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SoMa-Based StumbleUpon Provides a "Forward Button" for Discovery on the Internet

Garrett Camp

One of the top tech companies in San Francisco floating just below the surface of broader consumer consciousness is StumbleUpon, the discovery engine that co-founder and CEO Garrett Camp calls the "forward button for the internet."

StumbleUpon helps you find and share great content out along The Long Tail, and the more you use it the better it becomes at finding those gems that make the web, at its best, so entertaining and informative.

It's a bit unusual among startups in that it's about ten years old, and has already been through a major acquisition (for $75 million by eBay in May 2007) followed by an even more unusual event in April 2009, when its founders, including Camp and his co-founder Geoff Smith, bought it back from eBay at a deep (though undisclosed) discount.

"We call ourselves a restartup," says director of communications Mike Mayzel, one of twenty former Google employees (a quarter of the workforce) who have recently joined StumbleUpon. The company is on a hiring spree from its new office space a block from AT&T Park, and currently has 25 open reqs as part of an expansion fueled by a $17 million Series B round it closed this past spring.

The company's user base has more than doubled to 15 million the past two years, and they collectively now generate a billion stumbles per month. Roughly every 20th stumble results in a sponsored page, which is how the company makes money.

Under this model, there are no banner ads but highly targeted pages that, after being reviewed and approved by StumbleUpon editors, offer products, services or blog posts highly tailored to user preferences. Mayzel says to date users are as likely to "thumbs up" these ad pages as they are other items in their individual Stumblestream.

Speaking of the "thumbs up/down" function, I believe that StumbleUpon was the very first site to implement this option on the web. Camp thinks so too. This was years before Facebook's "Like" button or other similar functions came into use.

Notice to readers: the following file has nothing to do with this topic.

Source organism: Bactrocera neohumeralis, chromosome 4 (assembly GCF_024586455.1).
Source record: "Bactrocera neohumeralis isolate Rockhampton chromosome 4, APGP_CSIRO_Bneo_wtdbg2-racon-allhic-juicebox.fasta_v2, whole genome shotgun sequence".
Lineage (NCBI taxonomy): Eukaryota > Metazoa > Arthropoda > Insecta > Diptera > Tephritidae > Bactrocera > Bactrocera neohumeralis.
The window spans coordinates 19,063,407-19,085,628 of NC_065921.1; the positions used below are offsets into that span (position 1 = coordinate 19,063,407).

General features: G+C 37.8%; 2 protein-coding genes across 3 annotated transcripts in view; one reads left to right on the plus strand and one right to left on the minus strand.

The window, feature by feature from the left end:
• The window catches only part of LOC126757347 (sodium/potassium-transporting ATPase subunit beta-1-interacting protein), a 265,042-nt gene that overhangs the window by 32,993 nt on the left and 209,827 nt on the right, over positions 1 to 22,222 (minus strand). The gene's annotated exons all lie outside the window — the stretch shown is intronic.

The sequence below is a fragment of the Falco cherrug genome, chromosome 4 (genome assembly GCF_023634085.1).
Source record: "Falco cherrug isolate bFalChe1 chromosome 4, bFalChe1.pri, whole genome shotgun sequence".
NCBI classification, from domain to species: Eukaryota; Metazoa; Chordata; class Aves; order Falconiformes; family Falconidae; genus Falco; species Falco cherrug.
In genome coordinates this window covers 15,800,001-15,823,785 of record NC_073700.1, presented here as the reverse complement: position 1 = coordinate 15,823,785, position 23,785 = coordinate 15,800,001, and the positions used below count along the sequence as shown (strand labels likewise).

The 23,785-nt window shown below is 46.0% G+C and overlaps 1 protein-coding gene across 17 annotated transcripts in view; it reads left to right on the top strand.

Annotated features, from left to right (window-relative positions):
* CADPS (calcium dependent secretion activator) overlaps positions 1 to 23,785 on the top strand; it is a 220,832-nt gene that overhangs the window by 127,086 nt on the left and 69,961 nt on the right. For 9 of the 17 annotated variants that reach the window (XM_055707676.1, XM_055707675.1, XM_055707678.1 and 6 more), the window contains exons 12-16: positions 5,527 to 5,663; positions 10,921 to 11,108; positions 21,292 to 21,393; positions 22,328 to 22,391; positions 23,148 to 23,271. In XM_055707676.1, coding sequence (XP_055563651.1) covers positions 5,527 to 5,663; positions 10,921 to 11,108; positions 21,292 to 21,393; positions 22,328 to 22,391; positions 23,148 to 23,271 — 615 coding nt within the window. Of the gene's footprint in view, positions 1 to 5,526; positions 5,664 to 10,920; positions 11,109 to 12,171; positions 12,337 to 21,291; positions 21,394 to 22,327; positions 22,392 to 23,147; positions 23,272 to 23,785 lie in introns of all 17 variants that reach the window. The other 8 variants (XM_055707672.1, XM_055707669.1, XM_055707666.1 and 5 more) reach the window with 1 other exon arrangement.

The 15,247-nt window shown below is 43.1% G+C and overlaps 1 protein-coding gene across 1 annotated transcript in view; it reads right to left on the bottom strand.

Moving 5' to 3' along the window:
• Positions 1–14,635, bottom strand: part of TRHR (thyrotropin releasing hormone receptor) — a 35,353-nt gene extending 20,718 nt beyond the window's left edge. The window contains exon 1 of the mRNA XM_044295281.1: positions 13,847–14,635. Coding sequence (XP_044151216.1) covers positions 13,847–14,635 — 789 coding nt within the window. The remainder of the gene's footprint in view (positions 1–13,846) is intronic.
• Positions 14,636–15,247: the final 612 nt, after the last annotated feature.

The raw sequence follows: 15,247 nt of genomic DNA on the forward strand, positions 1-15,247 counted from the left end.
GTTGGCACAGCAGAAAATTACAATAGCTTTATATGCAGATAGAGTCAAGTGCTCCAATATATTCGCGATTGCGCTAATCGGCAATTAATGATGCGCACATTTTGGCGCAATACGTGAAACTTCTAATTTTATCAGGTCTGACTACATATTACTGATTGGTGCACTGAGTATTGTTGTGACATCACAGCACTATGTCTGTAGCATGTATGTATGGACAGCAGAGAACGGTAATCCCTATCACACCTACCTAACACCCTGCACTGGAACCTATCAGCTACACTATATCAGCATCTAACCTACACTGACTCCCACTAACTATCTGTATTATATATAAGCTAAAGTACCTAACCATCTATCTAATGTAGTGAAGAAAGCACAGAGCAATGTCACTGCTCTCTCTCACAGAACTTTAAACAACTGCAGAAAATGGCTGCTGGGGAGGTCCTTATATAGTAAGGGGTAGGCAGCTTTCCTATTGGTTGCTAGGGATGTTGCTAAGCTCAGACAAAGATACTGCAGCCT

Camp says that between 5-10 percent of users take advantage of this rating system, and that 80-90 percent of the resulting actions are "thumbs up," as opposed to "thumbs down." The service uses this data, plus a broad array of demographic information, to algorithmically determine the content discoveries its engine recommends to users.

Factors that are taken into account when matching your tastes with others include your age, gender, geographic location, what platform (web, mobile) you are using, what topics you like, and so on.

Your social network information is important, but interestingly enough, Camp says "a third of the stumbles you get are going to be from people you don't know, but they may be similar to you in certain ways. We strive to preserve the serendipity that makes the web so special and we don't want to pigeonhole people or their interests. Therefore our algorithms are tuned to be broader in some ways because we are promoting exploration vs. exploitation of content."

This is one of two keys, to me, of what makes  StumbleUpon work. It is the best service I've found to replicate and continue that early "Aha!" moment of web discovery, when I first comprehended the ability to find entirely new sources of information about anything imaginable back when the web was young.

The other key is that for content creators, there simply is no referral source more effective than StumbleUpon. Recent studies have determined that even Facebook, with its massive audience 50 times bigger than this little discovery engine, cannot drive as much traffic to content sites as StumbleUpon does.
 
"We're especially better at taking you to stuff that is more hidden," says Camp," especially photos, videos, micro-sites, and blogs."

The company recently negotiated a strategic partnership with LinkedIn to provide customized content to a user's LinkedIn Today page.

While 85% of the service's traffic currently is based in North America, the company is pushing into multiple markets abroad as part of its expansion strategy.

It also has emerged, coincidentally, as the virtual epicenter of the HBase, the open-source, distributed, database movement, which is modeled after Google's Bigtable. HBase guru Michael Stack is in-house, and in the highly competitive world of recruiting engineering talent, the opportunity to work with Stack is proving to be a real draw for the company's talent recruiters.

Camp, who bears a certain resemblance to Giants' catcher Buster Posey, told me that one of the metrics he keeps an eye on these days is the amount of time active Stumblers spend with the service, and he says it is currently running at about seven hours a month, or roughly on a par with that of active users of Facebook.